Jonah Goldberg

I don't want to overstate the extent of my glee over the Dan Rather imbroglio now known as "Memogate." But, it may well be the Greatest Story . Ever (apologies to the Comic Book Guy from "The Simpsons"). If this story were a street urchin, I would take into my home, give it my name, and raise it as if it were my flesh and blood. If Monty Hall gave me the choice of picking this story or the coolest thing ever to reside behind Door No. 2, I would pick this story without a moment's hesitation. Cancel Christmas, suspend Hanukkah, blot out the sun with copies of the forged memos, and I will be perfectly happy.

Okay, I'm exaggerating . a little. But this story is truly God's Own Pi??, you can bash it from any angle and nothing but sweet, sweet goodness flows out. (Note: This analogy only works if you assume God is vexed with Dan Rather in particular and liberal media bias in general, which, truth be told, is a pretty big assumption.)

By now you know the basic outlines. To a great deal of fanfare, Dan Rather - Dashboard Saint of Liberal Journalists Who Won't Admit They Are Liberal - joined in what appeared to be a coordinated barrage against George W. Bush. Coinciding, deliberately or not, with a new ad campaign targeting Bush's service in the National Guard, Kitty Kelley's new book, and the Boston Globe's latest expose, Rather's "60 Minutes II" ran a story that claimed to reveal new, damning facts about Bush's allegedly lackadaisical service toward the end of his stint in the Air National Guard. (Another note: I think the evidence supports the notion that Bush was lackadaisical toward the end of his Guard service but, I just don't think it's the big story Rather and so many others want it to be.)

Dan Rather, anchoring the segment, relied on the testimony of a hyperpartisan Democrat and former Texas politician, Ben Barnes, whose story about getting Bush into the Guard has changed numerous times. Because Barnes is a co-chairman of the Kerry campaign, Rather needed something better than Barnes' word. He thought he found it in four documents, which Rather claimed substantiated the report.

The only problem: The documents are almost certainly forgeries - if by "almost certainly" you mean "absolutely, positively." First on various internet sites and then in the mainstream media (particularly ABC News and the Washington Post), the memos have become a "What's Wrong With This Picture?" game for anybody and everybody who knows anything about the National Guard, 1970s typewriters, or the proper means of verifying a story.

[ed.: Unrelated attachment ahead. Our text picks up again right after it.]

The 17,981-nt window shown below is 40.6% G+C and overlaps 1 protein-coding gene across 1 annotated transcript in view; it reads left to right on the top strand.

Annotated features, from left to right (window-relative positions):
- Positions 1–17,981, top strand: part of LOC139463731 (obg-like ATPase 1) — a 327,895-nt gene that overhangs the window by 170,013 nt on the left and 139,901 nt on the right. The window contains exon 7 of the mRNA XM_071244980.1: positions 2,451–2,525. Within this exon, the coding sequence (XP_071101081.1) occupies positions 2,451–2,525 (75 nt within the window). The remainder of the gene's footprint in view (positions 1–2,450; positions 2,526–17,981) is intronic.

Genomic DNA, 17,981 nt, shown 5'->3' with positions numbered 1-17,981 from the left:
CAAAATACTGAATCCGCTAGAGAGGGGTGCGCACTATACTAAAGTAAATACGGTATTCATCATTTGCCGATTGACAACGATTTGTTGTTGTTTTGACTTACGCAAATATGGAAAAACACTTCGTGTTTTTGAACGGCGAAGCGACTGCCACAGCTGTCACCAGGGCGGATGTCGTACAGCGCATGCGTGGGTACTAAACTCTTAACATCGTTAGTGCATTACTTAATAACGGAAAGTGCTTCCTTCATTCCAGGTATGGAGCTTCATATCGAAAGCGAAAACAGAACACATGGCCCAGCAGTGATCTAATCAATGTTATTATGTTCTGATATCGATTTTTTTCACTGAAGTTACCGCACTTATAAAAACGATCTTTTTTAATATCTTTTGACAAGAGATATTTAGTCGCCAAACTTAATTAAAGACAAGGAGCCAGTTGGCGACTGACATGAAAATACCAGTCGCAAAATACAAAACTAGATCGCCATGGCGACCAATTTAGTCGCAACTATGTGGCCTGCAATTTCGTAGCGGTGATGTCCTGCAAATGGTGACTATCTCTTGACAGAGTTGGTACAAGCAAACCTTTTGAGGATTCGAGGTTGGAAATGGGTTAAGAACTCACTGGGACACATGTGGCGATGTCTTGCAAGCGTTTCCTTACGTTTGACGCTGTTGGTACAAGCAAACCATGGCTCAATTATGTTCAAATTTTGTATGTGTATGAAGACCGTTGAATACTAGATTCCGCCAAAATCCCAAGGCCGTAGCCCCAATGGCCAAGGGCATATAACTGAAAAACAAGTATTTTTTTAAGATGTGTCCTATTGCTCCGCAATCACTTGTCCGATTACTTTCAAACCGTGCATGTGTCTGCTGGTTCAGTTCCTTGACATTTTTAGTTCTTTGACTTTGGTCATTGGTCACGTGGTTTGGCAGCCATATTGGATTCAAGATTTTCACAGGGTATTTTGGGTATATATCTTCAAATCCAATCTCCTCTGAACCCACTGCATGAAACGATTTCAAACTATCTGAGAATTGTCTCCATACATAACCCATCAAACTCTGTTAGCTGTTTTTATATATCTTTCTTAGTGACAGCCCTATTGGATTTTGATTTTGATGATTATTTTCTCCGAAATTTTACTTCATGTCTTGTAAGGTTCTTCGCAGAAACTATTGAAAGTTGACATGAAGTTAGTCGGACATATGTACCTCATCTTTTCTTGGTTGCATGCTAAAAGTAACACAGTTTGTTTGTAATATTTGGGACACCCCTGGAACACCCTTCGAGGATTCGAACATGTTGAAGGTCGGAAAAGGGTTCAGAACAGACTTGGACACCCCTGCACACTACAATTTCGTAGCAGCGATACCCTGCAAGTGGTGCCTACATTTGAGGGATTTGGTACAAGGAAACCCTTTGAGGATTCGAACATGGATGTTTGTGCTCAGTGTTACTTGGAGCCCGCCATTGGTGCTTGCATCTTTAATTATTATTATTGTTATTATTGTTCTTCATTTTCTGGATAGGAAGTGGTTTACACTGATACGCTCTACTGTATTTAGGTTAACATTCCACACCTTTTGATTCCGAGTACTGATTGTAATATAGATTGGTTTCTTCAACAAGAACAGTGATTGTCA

Indeed, every day since the story broke, the much-vaunted experts and witnesses CBS relied upon to authenticate the memos have made it clear that CBS wasn't particularly eager to get the truth. Their chief expert, the Washington Post revealed, now says he never even tried to authenticate the documents themselves, merely the signature which had been photocopied and faxed somewhere between 12 and a zillion times. Indeed, CBS has been asking its professional experts not to speak to the media - a sure sign that they know they didn't nail down the story in the first place.

Meanwhile, Dan Rather has dug in for dear life, ridiculing his critics and dismissing pretty much anyone who has eyes to see the truth as a "partisan," while the CBS front office continues to break off bits of it credibility like a man who feeds an alligator one body part at a time. A CBS spokeswoman told the Post: "In the end, the gist is that it's inconclusive. People are coming down on both sides, which is to be expected when you're dealing with copies of documents." Translation: We can't prove the source is true, but you can't prove it's not.

Well, since this is the new standard, I would like to announce my next column topic right now: Dan Rather has eaten fifteen German Shepherds in the last year alone and he considers himself the Warrior King of the planet Blarnack. I have just printed out documents that back up my story. It is for CBS to prove me wrong.

I could go on all day and into the night. But the point is this: Dan Rather is toast. Or, more broadly, "Dan Ratherism" is over. The man who used to sign off his broadcasts with "Courage" may be able to ride out this scandal, insofar as he won't be unceremoniously fired. But the age of the Nightly News Anchor as trusted uncle is now officially dead. It was dying already, but this scandal is its death rattle. Even if Rather admitted that he put the BS in CBS, it's too late to save his reputation with millions. Besides, once he admits that the documents are fake, he has to reveal his source, because there is no journalistic obligation to protect con artists who humiliate you. And my guess is that the source is even more embarrassing than the fraud.

I can't prove that. But who says I have to?


Jonah Goldberg

Jonah Goldberg is editor-at-large of National Review Online,and the author of the book The Tyranny of Clichés. You can reach him via Twitter @JonahNRO.
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